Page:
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Article Title

Comparisons of Lean Mass Proportionalities between Male and Female College Athletes

Abstract

Allison Oligschlaeger1, Monica L. Hunter1, Jana L. Arabas1, Jerry L. Mayhew1, and William F. Brechue2

1Truman State University, Kirksville, MO; 2A. T. Still University, Kirksville, MO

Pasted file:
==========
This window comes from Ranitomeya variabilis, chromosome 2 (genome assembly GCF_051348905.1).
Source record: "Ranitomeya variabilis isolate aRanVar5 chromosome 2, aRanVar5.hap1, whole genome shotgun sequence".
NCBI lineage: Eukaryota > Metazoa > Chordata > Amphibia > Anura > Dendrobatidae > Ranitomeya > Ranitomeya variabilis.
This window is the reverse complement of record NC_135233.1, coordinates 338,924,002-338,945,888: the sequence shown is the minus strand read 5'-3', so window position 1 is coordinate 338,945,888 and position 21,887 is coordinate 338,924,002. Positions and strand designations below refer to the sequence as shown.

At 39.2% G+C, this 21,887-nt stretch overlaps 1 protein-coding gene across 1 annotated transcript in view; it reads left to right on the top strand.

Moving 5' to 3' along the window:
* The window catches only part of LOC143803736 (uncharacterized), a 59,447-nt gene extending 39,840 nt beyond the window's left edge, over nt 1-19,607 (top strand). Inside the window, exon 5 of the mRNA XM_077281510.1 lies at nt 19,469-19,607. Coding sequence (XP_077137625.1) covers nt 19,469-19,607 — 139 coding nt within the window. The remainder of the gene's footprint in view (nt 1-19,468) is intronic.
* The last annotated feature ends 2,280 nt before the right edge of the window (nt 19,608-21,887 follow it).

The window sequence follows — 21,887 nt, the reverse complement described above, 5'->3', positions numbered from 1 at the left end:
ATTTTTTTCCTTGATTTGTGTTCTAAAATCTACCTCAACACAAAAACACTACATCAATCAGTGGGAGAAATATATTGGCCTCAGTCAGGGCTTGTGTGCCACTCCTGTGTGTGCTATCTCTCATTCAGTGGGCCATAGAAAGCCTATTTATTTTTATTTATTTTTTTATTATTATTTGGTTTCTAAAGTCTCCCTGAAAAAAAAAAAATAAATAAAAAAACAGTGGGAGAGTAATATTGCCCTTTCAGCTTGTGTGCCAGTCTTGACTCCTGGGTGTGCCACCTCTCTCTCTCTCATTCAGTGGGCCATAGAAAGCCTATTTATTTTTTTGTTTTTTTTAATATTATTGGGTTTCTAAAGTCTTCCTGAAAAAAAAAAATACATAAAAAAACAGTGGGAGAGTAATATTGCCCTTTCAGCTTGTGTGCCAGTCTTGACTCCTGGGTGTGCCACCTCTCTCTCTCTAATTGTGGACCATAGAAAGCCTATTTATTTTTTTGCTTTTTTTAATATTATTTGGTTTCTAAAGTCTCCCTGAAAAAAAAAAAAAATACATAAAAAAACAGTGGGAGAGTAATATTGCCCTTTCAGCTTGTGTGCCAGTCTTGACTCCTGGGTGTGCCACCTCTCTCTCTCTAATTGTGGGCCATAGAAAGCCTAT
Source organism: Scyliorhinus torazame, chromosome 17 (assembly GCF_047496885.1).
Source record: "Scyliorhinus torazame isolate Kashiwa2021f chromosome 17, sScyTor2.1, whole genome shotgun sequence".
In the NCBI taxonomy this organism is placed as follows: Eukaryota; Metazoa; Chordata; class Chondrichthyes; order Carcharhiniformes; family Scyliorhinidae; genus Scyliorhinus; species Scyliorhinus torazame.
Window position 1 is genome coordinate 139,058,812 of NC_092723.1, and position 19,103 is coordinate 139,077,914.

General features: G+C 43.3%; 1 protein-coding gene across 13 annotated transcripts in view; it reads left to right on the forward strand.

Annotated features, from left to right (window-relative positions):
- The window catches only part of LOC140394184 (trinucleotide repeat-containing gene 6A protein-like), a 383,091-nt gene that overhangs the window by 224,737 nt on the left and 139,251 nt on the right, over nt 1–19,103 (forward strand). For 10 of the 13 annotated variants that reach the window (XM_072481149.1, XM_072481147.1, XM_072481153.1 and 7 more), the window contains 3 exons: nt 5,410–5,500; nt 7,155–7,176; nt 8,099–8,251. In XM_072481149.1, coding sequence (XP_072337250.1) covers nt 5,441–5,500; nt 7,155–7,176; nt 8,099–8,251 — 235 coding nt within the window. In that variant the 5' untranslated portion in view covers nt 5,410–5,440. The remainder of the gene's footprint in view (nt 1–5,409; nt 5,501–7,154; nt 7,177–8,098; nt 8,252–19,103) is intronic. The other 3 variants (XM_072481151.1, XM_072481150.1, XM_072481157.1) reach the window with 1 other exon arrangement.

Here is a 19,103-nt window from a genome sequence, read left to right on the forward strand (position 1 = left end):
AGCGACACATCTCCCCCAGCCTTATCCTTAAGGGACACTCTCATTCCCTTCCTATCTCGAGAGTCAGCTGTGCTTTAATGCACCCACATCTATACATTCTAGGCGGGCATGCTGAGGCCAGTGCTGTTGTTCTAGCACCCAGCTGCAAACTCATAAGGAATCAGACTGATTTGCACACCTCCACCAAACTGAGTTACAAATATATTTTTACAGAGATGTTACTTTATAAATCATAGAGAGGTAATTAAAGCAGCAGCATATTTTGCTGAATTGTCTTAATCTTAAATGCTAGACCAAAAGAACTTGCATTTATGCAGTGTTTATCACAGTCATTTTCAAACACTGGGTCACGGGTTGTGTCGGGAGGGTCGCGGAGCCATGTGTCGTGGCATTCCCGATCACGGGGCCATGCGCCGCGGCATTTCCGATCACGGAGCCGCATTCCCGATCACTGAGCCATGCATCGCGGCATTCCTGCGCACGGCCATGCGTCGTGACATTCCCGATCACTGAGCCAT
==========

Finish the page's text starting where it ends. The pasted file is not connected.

Few studies have assessed regional lean mass proportionalities (LM%) between men and women competing in similar sports. Assessing LM% may identify performance differences between sexes in different sports. PURPOSE: To compare absolute and relative LM among men and women in comparable sports. METHODS: NCAA Division-II athletes (M = 106, age = 20.4 ± 1.2 yrs, height = 182.4 ± 8.6 cm, weight = 79.4 ± 12.2 kg; W = 90, age = 20.5 ± 1.2 yrs, height = 168.1 ± 7.6 cm, weight = 63.3 ± 9.1 kg) from 5 compatible sports (cross-country, soccer, basketball, swimming, and baseball/softball) were measured using dual-energy X-ray absorptiometry (DXA). Arms, legs, and trunk relative LM were expressed relative to total LM. RESULTS: A sex x sport multivariate ANOVA revealed that men had significantly greater LM in arms (8.5 ± 1.5 kg), legs (22.5 ± 3.5 kg), and trunk (30.3 ± 3.7 kg) than women (4.7 ± 0.7, 15.8 ± 1.9, 21.6 ± 2.2kg, respectively). Among sports, cross-country had the lowest LM for arms (5.3 ± 1.8 kg), legs (16.2 ± 3.2 kg), and trunk (23.0 ± 4.0 kg), while basketball had the highest (7.5 ± 2.4, 21.7 ± 4.7, and 28.4 ± 5.5 kg, respectively). There was no significant difference among soccer (6.2 ± 2.0, 18.6 ± 3.3, 25.0 ± 4.4 kg, respectively), swimming (6.7 ± 2.0, 17.9 ± 3.7, 25.8 ± 4.9 kg, respectively), and baseball/softball (7.1 ± 2.3, 20.1 ± 4.6, 26.7 ± 6.0 kg, respectively). Arm LM% for men (13.1 ± 1.1%) was significantly higher than for women (10.5 ± 0.9%) while trunk %LM was significantly higher in women (48.0 ± 1.5%) than in men (46.9 ± 1.6%). Leg LM% was not significantly different between men (34.7 ± 1.7%) and women (35.0 ± 1.6%). Cross-country (11.0 ± 1.9%) and soccer (11.5 ± 1.8%) had significantly lower arm LM% than basketball (12.1 ± 1.5 %), baseball/softball (12.1 ± 1.5%), and swimming (12.2 ± 1.5%), which did not differ significantly. Swimming (33.4 ± 1.2%) and cross-country (34.2 ± 1.5%) had significantly lower leg LM% than baseball/softball (35.1 ± 1.5%), soccer (35.1 ± 1.4%), and basketball (35.5 ± 1.6%), which did not differ significantly. Basketball (46.7 ± 1.6%) and baseball/softball (46.9 ± 1.4%) had significantly lower trunk LM% than soccer (47.2 ± 1.4%), swimming (48.3 ± 1.3%), and cross-country (48.6 ± 1.8%), which did not differ significantly. CONCLUSION: Although significant, LM variability across comparable sports appears to be small in magnitude.

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